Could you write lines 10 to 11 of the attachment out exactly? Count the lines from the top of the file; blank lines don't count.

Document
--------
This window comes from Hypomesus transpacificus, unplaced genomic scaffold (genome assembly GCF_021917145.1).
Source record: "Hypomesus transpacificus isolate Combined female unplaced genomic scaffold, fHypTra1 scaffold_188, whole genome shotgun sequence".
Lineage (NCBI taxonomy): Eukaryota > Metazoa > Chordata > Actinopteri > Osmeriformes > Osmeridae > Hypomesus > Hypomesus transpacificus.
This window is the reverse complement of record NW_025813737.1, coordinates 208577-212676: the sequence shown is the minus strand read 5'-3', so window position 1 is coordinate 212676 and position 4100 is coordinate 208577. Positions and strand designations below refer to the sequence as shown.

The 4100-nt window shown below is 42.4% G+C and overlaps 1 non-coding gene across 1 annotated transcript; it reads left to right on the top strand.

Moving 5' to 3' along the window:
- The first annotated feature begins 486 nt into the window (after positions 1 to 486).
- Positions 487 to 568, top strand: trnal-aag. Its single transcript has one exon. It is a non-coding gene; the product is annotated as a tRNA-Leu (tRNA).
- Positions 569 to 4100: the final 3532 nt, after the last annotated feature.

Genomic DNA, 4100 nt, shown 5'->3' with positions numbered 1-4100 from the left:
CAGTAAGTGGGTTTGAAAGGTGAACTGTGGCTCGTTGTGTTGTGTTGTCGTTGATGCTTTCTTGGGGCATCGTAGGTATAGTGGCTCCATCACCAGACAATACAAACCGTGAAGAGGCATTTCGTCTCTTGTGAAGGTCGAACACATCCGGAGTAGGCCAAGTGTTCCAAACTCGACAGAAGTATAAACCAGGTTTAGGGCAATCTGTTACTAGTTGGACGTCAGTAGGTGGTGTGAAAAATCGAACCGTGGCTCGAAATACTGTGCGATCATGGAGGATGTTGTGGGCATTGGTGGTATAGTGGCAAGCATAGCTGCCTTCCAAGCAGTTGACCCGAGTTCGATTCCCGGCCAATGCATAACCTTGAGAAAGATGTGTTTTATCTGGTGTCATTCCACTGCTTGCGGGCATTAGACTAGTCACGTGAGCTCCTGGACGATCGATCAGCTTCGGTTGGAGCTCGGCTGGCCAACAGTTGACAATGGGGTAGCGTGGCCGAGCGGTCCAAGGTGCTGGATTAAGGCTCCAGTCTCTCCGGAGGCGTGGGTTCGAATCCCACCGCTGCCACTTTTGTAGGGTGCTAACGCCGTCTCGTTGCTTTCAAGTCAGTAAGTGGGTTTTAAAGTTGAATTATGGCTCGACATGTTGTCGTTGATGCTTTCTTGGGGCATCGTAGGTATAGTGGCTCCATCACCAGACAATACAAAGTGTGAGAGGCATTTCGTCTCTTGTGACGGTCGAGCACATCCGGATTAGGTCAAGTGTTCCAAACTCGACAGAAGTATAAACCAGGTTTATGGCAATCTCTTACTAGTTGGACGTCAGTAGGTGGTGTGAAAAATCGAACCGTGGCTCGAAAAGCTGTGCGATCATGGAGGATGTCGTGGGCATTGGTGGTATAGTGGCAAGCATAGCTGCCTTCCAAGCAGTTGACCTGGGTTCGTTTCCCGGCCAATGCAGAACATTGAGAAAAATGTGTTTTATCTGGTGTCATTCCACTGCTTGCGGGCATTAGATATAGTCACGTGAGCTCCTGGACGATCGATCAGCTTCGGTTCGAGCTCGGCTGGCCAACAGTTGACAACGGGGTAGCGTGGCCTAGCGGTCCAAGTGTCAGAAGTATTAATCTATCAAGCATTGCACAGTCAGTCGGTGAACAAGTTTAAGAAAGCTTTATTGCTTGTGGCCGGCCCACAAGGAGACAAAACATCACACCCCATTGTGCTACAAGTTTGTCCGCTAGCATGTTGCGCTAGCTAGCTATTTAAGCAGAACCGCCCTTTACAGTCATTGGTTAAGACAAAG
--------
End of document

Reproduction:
Genomic DNA, 4100 nt, shown 5'->3' with positions numbered 1-4100 from the left:
CAGTAAGTGGGTTTGAAAGGTGAACTGTGGCTCGTTGTGTTGTGTTGTCGTTGATGCTTTCTTGGGGCATCGTAGGTATAGTGGCTCCATCACCAGACAATACAAACCGTGAAGAGGCATTTCGTCTCTTGTGAAGGTCGAACACATCCGGAGTAGGCCAAGTGTTCCAAACTCGACAGAAGTATAAACCAGGTTTAGGGCAATCTGTTACTAGTTGGACGTCAGTAGGTGGTGTGAAAAATCGAACCGTGGCTCGAAATACTGTGCGATCATGGAGGATGTTGTGGGCATTGGTGGTATAGTGGCAAGCATAGCTGCCTTCCAAGCAGTTGACCCGAGTTCGATTCCCGGCCAATGCATAACCTTGAGAAAGATGTGTTTTATCTGGTGTCATTCCACTGCTTGCGGGCATTAGACTAGTCACGTGAGCTCCTGGACGATCGATCAGCTTCGGTTGGAGCTCGGCTGGCCAACAGTTGACAATGGGGTAGCGTGGCCGAGCGGTCCAAGGTGCTGGATTAAGGCTCCAGTCTCTCCGGAGGCGTGGGTTCGAATCCCACCGCTGCCACTTTTGTAGGGTGCTAACGCCGTCTCGTTGCTTTCAAGTCAGTAAGTGGGTTTTAAAGTTGAATTATGGCTCGACATGTTGTCGTTGATGCTTTCTTGGGGCATCGTAGGTATAGTGGCTCCATCACCAGACAATACAAAGTGTGAGAGGCATTTCGTCTCTTGTGACGGTCGAGCACATCCGGATTAGGTCAAGTGTTCCAAACTCGACAGAAGTATAAACCAGGTTTATGGCAATCTCTTACTAGTTGGACGTCAGTAGGTGGTGTGAAAAATCGAACCGTGGCTCGAAAAGCTGTGCGATCATGGAGGATGTCGTGGGCATTGGTGGTATAGTGGCAAGCATAGCTGCCTTCCAAGCAGTTGACCTGGGTTCGTTTCCCGGCCAATGCAGAACATTGAGAAAAATGTGTTTTATCTGGTGTCATTCCACTGCTTGCGGGCATTAGATATAGTCACGTGAGCTCCTGGACGATCGATCAGCTTCGGTTCGAGCTCGGCTGGCCAACAGTTGACAACGGGGTAGCGTGGCCTAGCGGTCCAAGTGTCAGAAGTATTAATCTATCAAGCATTGCACAGTCAGTCGGTGAACAAGTTTAAGAAAGCTTTATTGCTTGTGGCCGGCCCACAAGGAGACAAAACATCACACCCCATTGTGCTACAAGTTTGTCCGCTAGCATGTTGCGCTAGCTAGCTATTTAAGCAGAACCGCCCTTTACAGTCATTGGTTAAGACAAAG